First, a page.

Ready to talk about planning for your future with the help of a lawyer? Consult with a Massachusetts estate planning attorney today.
Looking ahead to your retirement has probably been something that you’ve planned for for decades. You’ve invested in the right accounts, charted out what you might need to support you through older years and consulted with a financial planner and estate planner on a regular basis. A new study conducted by Merrill Lynch identified that nearly half of Americans aged 50 and beyond will overextend themselves financially in order to enable their children to obtain a more comfortable life.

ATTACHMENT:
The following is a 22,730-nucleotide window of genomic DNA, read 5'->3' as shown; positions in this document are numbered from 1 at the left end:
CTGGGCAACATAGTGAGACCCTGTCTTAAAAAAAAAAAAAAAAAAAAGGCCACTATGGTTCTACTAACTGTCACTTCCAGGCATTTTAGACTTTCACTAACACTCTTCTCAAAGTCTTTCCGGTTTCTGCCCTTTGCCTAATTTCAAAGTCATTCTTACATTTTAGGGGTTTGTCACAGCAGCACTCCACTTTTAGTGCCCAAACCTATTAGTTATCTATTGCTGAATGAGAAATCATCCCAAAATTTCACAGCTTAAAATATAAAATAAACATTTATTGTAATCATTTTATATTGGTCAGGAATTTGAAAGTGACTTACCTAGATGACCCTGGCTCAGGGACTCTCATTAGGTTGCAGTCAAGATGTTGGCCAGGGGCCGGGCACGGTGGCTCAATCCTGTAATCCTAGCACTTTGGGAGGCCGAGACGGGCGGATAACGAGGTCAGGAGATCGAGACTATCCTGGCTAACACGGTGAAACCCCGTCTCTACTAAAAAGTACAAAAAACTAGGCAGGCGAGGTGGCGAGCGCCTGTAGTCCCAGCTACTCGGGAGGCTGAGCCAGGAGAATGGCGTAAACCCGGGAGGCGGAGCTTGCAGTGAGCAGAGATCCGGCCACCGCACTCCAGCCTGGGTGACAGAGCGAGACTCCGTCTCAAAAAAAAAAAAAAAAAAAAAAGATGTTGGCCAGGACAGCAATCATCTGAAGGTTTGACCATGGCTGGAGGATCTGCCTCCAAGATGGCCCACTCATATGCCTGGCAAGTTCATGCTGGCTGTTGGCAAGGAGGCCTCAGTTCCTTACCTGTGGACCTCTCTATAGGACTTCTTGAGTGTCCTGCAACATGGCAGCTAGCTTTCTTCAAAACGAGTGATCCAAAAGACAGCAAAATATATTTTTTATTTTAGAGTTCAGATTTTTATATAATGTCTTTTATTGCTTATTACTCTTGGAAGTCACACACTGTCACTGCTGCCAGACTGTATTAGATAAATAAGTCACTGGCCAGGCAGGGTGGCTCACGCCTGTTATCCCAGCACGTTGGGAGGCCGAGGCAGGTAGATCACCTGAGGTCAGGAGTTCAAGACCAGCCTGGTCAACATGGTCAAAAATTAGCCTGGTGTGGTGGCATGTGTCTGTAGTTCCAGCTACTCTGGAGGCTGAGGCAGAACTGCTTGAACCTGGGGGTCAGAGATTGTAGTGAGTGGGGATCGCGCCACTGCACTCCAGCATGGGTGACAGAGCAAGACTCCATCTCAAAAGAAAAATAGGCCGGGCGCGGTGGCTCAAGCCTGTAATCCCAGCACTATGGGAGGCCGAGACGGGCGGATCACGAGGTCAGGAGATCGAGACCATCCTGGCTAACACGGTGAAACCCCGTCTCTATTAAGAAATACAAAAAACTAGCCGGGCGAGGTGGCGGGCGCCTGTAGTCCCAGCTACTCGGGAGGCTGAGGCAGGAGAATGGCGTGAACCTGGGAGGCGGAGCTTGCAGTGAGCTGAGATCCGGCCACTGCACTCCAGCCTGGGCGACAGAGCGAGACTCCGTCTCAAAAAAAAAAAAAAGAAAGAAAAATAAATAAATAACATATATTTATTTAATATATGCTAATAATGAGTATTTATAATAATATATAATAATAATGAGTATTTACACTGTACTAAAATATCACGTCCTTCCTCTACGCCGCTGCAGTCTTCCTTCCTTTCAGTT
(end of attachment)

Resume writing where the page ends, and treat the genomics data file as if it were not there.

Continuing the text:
While this may give you greater peace of mind that your children have access to resources that will assist them as they begin their working career, this can also jeopardize your ability to have enough funds in savings to support you through a long and healthy retirement.
Given that many people may also face a long-term care issue at some point after age 65, it is imperative to realize that there may be better ways of passing on assets and enabling your children to receive support. The study identified that parents who are in the retirement phase of their life are giving their adult children up to $6800 per year in order to enable the adult children to live more comfortably.